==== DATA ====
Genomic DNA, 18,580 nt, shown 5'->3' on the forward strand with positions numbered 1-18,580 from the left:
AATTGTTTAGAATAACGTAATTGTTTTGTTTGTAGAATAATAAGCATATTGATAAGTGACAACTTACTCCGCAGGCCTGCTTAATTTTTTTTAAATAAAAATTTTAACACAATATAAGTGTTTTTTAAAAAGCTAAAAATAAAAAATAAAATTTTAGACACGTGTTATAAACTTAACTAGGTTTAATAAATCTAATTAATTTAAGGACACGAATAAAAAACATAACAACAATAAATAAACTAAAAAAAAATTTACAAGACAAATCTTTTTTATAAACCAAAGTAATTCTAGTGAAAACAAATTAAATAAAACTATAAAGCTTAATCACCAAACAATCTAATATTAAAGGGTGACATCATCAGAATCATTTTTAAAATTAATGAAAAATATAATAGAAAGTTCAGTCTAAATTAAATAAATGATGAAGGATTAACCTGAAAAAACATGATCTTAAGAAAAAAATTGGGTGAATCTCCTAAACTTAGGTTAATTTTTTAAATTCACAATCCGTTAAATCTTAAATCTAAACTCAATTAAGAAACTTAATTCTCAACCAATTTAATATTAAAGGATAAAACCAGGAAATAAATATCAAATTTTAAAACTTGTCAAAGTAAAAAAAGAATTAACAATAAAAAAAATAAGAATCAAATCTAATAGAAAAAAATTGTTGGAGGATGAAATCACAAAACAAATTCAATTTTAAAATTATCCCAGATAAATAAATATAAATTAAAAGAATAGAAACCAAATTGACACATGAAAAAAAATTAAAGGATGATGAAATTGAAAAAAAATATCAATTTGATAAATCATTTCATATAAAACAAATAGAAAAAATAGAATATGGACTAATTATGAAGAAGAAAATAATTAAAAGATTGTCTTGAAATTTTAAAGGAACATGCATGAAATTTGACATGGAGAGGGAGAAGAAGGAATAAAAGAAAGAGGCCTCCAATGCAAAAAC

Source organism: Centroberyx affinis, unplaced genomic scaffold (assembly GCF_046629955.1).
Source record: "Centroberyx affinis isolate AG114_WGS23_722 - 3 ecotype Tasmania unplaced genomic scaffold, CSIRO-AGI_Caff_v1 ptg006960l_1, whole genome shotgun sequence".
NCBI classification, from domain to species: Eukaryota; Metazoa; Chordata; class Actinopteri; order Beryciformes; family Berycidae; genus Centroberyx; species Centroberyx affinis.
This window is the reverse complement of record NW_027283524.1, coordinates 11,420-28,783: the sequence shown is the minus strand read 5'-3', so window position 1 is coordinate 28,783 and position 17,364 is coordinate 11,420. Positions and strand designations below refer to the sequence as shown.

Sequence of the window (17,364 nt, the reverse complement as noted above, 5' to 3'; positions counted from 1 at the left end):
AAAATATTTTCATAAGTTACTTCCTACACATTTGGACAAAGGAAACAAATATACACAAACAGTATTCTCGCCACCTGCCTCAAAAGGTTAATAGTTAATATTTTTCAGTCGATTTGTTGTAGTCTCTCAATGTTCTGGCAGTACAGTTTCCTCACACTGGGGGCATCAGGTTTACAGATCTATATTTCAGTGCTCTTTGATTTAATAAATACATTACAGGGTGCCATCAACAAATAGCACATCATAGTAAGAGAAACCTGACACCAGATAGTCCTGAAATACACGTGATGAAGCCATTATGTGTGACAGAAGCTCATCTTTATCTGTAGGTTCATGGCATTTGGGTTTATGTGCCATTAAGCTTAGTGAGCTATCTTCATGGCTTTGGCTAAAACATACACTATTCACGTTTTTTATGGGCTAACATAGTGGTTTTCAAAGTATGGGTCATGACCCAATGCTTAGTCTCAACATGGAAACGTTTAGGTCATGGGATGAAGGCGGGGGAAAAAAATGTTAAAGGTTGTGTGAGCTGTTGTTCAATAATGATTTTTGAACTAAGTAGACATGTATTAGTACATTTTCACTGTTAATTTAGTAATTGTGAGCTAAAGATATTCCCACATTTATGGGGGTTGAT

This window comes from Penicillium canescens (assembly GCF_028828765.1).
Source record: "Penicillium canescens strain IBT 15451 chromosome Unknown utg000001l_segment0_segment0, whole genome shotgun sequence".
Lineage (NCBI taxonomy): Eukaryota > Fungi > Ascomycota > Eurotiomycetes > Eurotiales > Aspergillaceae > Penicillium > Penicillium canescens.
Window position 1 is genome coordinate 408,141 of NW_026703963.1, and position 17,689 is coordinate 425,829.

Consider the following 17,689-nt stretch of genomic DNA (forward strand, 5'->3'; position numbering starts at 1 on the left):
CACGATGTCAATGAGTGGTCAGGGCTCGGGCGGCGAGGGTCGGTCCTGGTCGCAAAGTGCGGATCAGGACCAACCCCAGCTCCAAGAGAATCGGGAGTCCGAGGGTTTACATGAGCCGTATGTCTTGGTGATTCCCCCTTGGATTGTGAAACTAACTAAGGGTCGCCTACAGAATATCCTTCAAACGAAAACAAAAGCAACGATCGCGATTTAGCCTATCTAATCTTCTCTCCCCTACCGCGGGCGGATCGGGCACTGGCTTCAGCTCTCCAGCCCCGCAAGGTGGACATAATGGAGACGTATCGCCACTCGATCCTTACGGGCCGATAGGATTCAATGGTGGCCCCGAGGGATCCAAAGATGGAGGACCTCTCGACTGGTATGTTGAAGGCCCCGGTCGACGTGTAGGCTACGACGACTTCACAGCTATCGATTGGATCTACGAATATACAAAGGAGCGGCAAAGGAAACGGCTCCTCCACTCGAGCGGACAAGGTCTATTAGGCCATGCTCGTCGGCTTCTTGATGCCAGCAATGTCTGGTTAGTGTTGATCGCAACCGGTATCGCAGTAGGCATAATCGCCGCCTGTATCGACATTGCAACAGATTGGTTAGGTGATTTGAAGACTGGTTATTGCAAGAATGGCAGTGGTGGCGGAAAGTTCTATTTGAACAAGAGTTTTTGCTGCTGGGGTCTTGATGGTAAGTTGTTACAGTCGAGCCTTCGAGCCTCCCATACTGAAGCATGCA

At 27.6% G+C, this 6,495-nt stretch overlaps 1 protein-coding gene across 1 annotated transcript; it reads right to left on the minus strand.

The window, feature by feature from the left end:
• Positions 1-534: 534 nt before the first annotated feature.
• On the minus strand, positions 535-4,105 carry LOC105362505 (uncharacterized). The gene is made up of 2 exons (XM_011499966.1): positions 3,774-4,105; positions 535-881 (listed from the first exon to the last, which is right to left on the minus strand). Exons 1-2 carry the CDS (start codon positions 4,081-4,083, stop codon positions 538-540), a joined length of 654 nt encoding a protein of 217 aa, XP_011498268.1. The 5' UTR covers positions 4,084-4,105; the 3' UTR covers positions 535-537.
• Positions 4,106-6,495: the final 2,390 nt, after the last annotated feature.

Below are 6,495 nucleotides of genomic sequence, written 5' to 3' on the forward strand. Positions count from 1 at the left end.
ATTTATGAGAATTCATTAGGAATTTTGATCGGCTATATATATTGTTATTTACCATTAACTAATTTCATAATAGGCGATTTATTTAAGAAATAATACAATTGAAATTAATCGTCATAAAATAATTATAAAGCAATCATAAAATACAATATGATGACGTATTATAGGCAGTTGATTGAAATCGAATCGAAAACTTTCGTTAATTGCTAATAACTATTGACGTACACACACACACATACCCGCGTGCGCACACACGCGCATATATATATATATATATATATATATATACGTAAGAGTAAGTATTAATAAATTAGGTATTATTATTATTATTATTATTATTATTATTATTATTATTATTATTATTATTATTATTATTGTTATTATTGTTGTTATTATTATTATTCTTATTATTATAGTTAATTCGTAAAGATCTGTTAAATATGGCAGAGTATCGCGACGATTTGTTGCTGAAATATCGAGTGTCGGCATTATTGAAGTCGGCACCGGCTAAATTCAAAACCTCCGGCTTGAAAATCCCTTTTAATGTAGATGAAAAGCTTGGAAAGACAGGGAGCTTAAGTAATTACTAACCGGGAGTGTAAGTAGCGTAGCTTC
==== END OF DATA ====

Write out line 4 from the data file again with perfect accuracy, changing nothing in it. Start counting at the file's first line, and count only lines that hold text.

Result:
Source record: "Centroberyx affinis isolate AG114_WGS23_722 - 3 ecotype Tasmania unplaced genomic scaffold, CSIRO-AGI_Caff_v1 ptg006960l_1, whole genome shotgun sequence".